Music can sometimes trigger a “safe” fear response
Radical and unexpected music passages can sometimes surprise us to the point of triggering our fight-or-flight response. When this occurs, our brain instantly scans the environment and determines there is no actual threat. It’s just music. We then experience relief. This relief feels good because our brain releases the pleasurable neurotransmitter dopamine; our body rewards us for avoiding a threat that never existed. When they give us chills, musicians and composers are taking advantage of this evolutionary “bug” in our reward circuitry.
A “safe” fear response results from contrasting expectations
Cognitive scientist David Huron’s leading theory of frisson starts with a foundational finding from psychology. Humans experience more pleasure from unexpected good outcomes than from expected good outcomes, even if the actual outcome is the same. In fact, we experience the most pleasure from a good outcome when we had expected a bad outcome. Huron asserts that this psychological effect – what he terms contrastive valence – is what can make a musical surprise so powerful and pleasurable.
There are nine methods for triggering a “safe” response
After reviewing thousands of chills-inducing passages, the qBrio team has identified nine acoustic and structural patterns that consistently appear during frisson moments. These patterns involve sequences and auditory cues that reliably create the contrasting expectations, or “contrastive valence”, that David Huron has identified as the key ingredient for frisson. Each pattern taps into an underlying biological mechanism to trigger a subcortical fear response. This is why certain frisson moments can work so well across millions of listeners, they leverage our shared neurobiology.
We each have a unique frisson profile
Our sensitivity to each of the nine frisson patterns is shaped by our genes and our environment. Certain patterns, for example the Alarm pattern, are likely to be effective across all listener demographics given the evolutionary benefits of this pattern. Other patterns, for example the Aggression pattern, show anecdotal evidence of varying significantly by age and gender (i.e. it appears to be especially effective with young males). Frisson profiles creates significant opportunities for music personalization.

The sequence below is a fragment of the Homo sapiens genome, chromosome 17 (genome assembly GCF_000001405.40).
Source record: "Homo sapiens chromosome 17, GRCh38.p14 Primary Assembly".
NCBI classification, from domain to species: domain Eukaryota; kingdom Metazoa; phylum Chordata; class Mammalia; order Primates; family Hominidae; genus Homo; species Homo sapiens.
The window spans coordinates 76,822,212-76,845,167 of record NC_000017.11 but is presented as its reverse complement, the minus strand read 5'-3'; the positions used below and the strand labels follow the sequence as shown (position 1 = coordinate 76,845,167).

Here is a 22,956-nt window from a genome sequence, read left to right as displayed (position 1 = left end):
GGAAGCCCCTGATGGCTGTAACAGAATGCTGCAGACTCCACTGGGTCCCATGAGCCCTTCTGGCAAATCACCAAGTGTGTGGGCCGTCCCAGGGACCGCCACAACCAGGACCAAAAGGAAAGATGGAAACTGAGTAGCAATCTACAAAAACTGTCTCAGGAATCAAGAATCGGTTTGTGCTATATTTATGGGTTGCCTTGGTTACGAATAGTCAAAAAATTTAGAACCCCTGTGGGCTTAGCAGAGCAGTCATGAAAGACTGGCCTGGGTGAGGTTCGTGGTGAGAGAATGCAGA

Listening conditions also affect frisson
First, if a listener doesn’t use headphones, has the volume too low, is distracted, or simply hears a passage too many times in a row, frisson is less likely to occur. Second, if a listener hasn’t grown up with, or has an irrational hatred for, a certain genre or artist, that music is likely to work for him or her (i.e., if you think opera just sounds like screaming, it’s not going to give you chills). Third, some people physically can’t get chills from music. The research indicates that musicians and music lovers, women, and people who rate low on “thrill seeking” and high on “openness to new experiences” are more likely to experience musical frisson.
Visit our blog to read more about the latest research and findings on frisson.
IV. Academic research on musical frisson
While it may appear to be a subjective, fleeting phenomenon, neuroscientists and psychologists have studied musical frisson for over 30 years. Researchers use fMRI machines, arm hair cameras, skin conductance sensors, and other technology to identify precisely what happens to our body and brain when we experience goosebumps while listening music.
Leading researchers on frisson include David Huron, Elizabeth Margulis, Robert Zatorre, Valorie Salimpoor, John Sloboda, Patrick Juslin, and Matthew Sachs. If you want to learn more about frisson be sure to consult their work.
Huron’s 2014 lecture summarizing the state-of-the-science on frisson research
Zatorre and Salimpoor’s seminal 2011 Nature article that established the neurobiology of the frisson effect, importantly that two anatomically distinct neural pathways are involved: one linked to the anticipation of frisson moments, and a second linked the experience of a frisson moment itself. This Wired article gives a good account of the research in less technical terms.